More on mixing ESX & ESXi in the same cluster

A while back I wrote this post, which detailed some of my struggles as I moved from ESX to ESXi at the same time as we conducted some network reconfiguration. Now that vSphere 5 is almost ready to go gold, it’s imperative that I finish off our ESX->ESXi conversions as vSphere 5 is going to be ESXi-only. Previously, I had written the following:

So, now we have a mismatch in the architecture between ESX and ESXi.

While that is technically true, it turns out that it doesn’t really matter. Yes, your Service Console (ESX) is now your vmk0 (ESXi), which means your VMkernel(s) are going to be vmkN where N>0 because the VMkernels get created after the Management Network (ESXi’s new name for the Service Console). Now, this presents you with a small problem that you’ll see appear as this error dialog:

The vMotion interface of the destination host uses network ‘vmk1’, which differs from the network ‘vmk0’ used by the vMotion interface of the source host. Are you sure you want to continue? Yes / No

Normally, if you put a host in Maintenance Mode, the VMs will vMotion off said host automatically. However, if you see this warning when manually trying to vMotion a VM, they will not vMotion automatically as the host goes into Maintenance Mode! They will just sit there and be surly. However, if you vMotion the VMs yourself, it will be successful! You simply have to click Yes when the warning appears.

What I used to do, and what I now recommend against you doing, is removing the Management Network from your new ESXi host, making [a] new VMkernel(s) and then re-creating your Management Network in order to have your device names “match” — i.e., vmk0 on your ESX host is a VMkernel just like vmk0 on your ESXi host is a VMkernel. You don’t need to do it! Sure, you won’t be able to migrate your machines simply by putting them into Maintenance Mode, but the steps involved are a PITA and require iLO or physical console access. After all, how can you remove your Management Network in ESXi while you’re logged in to it? 🙂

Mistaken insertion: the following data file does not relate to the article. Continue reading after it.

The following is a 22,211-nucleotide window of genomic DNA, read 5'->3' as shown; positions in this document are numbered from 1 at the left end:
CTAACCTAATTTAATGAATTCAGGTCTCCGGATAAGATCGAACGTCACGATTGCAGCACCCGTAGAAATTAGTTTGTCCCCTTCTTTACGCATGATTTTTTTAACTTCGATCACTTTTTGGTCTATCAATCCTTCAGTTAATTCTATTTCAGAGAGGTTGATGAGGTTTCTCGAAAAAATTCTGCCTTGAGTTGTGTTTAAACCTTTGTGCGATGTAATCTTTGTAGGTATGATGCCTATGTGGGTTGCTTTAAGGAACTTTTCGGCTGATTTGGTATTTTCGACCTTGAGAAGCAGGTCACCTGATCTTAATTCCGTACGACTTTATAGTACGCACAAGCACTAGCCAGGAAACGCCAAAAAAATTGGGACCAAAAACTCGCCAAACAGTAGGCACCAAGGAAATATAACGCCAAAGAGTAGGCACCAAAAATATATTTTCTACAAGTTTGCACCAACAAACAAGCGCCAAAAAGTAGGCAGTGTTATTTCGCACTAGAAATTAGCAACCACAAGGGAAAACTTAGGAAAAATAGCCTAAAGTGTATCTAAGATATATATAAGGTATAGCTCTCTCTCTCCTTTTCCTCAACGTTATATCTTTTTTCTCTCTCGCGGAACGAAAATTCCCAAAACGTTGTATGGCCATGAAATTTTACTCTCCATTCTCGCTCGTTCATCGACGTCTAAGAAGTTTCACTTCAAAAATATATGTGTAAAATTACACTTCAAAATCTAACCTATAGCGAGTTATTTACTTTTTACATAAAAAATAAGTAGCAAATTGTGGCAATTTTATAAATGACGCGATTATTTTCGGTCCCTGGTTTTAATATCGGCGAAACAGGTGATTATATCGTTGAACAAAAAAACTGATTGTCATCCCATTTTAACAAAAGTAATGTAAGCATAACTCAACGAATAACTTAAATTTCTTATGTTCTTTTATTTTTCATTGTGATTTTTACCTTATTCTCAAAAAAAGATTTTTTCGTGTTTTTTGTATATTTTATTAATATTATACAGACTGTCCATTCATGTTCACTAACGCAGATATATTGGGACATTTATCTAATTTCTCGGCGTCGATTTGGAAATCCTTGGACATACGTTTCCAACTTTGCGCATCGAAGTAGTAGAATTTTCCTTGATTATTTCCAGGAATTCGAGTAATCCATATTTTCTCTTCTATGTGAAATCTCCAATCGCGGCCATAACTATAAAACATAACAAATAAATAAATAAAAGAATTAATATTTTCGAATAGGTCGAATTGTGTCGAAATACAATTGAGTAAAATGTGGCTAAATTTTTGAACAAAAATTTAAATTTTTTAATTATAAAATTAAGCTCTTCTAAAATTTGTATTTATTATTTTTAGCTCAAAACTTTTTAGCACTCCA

Another thing to keep in mind is that your datastores must be mapped the same in ESXi as they were on your ESX servers — at least, if you don’t want to have to power off every VM before you migrate it. Here’s what I mean: I have two hosts, ESX and ESXi, and both are connected to an NFS datastore with the name nfsprod. When I try and vMotion a VM between the ESX and the ESXi host, it fails with the not-particularly-descriptive error message:

A general system error occurred: the source detected that the destination failed to resume

If you look in the VMkernel error log, you probably won’t see anything descriptive (at least, I didn’t when I looked.) But this blog post came up from The Googles, and it contained the answer I was looking for. Here’s what you see at the hypervisor level — remember, this is a datastore that appears as nfsprod on both the ESX & ESXi via the vSphere Client. Check it out:

[root@ESX ~]# esxcfg-nas -l
nfsprod is /vol/nfsprod from mounted

And now, the ESXi host:

~ # esxcfg-nas -l
nfsprod is /vol/nfsprod from blender

See? One is named via its IP, and one is named via its FQDN. And that is enough to make the vMotions fail!


A grand don’t come for free

Or, “exploring some of the hidden costs of computing & virtualization.” (And with apologies to The Streets for stealing their album title.)